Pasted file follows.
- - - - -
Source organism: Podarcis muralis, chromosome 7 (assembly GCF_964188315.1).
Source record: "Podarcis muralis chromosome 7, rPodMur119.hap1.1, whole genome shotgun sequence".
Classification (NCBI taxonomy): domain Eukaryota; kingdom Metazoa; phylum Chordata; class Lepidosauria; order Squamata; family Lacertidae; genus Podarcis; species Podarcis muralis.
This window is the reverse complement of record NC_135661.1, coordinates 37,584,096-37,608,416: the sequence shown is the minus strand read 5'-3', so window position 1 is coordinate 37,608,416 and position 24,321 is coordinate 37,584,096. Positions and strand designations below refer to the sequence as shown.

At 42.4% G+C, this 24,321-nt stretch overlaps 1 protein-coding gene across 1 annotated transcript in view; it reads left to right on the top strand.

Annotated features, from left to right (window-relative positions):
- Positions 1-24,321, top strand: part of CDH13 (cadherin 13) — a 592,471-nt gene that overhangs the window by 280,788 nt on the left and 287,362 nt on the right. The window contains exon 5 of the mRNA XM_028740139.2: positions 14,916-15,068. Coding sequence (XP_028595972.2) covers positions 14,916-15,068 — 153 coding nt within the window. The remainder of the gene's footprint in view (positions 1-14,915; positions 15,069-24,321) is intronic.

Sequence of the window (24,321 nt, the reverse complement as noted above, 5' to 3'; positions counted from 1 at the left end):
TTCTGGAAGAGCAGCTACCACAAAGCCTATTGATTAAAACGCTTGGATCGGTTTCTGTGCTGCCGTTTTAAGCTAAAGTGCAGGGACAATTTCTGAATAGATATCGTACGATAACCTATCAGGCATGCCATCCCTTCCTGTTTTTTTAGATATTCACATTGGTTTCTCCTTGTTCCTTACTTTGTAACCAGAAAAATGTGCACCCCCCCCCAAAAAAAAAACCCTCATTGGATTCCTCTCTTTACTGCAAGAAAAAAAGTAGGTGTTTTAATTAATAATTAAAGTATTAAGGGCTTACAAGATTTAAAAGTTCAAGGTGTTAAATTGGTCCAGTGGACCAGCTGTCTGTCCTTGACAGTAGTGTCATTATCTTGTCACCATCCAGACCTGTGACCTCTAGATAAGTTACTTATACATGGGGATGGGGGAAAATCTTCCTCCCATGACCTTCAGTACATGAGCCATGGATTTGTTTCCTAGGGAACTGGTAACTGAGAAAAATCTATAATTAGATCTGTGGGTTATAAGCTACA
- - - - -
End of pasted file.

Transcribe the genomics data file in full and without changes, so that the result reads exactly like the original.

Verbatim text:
Source organism: Podarcis muralis, chromosome 7 (assembly GCF_964188315.1).
Source record: "Podarcis muralis chromosome 7, rPodMur119.hap1.1, whole genome shotgun sequence".
Classification (NCBI taxonomy): domain Eukaryota; kingdom Metazoa; phylum Chordata; class Lepidosauria; order Squamata; family Lacertidae; genus Podarcis; species Podarcis muralis.
This window is the reverse complement of record NC_135661.1, coordinates 37,584,096-37,608,416: the sequence shown is the minus strand read 5'-3', so window position 1 is coordinate 37,608,416 and position 24,321 is coordinate 37,584,096. Positions and strand designations below refer to the sequence as shown.

At 42.4% G+C, this 24,321-nt stretch overlaps 1 protein-coding gene across 1 annotated transcript in view; it reads left to right on the top strand.

Annotated features, from left to right (window-relative positions):
- Positions 1-24,321, top strand: part of CDH13 (cadherin 13) — a 592,471-nt gene that overhangs the window by 280,788 nt on the left and 287,362 nt on the right. The window contains exon 5 of the mRNA XM_028740139.2: positions 14,916-15,068. Coding sequence (XP_028595972.2) covers positions 14,916-15,068 — 153 coding nt within the window. The remainder of the gene's footprint in view (positions 1-14,915; positions 15,069-24,321) is intronic.

Sequence of the window (24,321 nt, the reverse complement as noted above, 5' to 3'; positions counted from 1 at the left end):
TTCTGGAAGAGCAGCTACCACAAAGCCTATTGATTAAAACGCTTGGATCGGTTTCTGTGCTGCCGTTTTAAGCTAAAGTGCAGGGACAATTTCTGAATAGATATCGTACGATAACCTATCAGGCATGCCATCCCTTCCTGTTTTTTTAGATATTCACATTGGTTTCTCCTTGTTCCTTACTTTGTAACCAGAAAAATGTGCACCCCCCCCCAAAAAAAAAACCCTCATTGGATTCCTCTCTTTACTGCAAGAAAAAAAGTAGGTGTTTTAATTAATAATTAAAGTATTAAGGGCTTACAAGATTTAAAAGTTCAAGGTGTTAAATTGGTCCAGTGGACCAGCTGTCTGTCCTTGACAGTAGTGTCATTATCTTGTCACCATCCAGACCTGTGACCTCTAGATAAGTTACTTATACATGGGGATGGGGGAAAATCTTCCTCCCATGACCTTCAGTACATGAGCCATGGATTTGTTTCCTAGGGAACTGGTAACTGAGAAAAATCTATAATTAGATCTGTGGGTTATAAGCTACA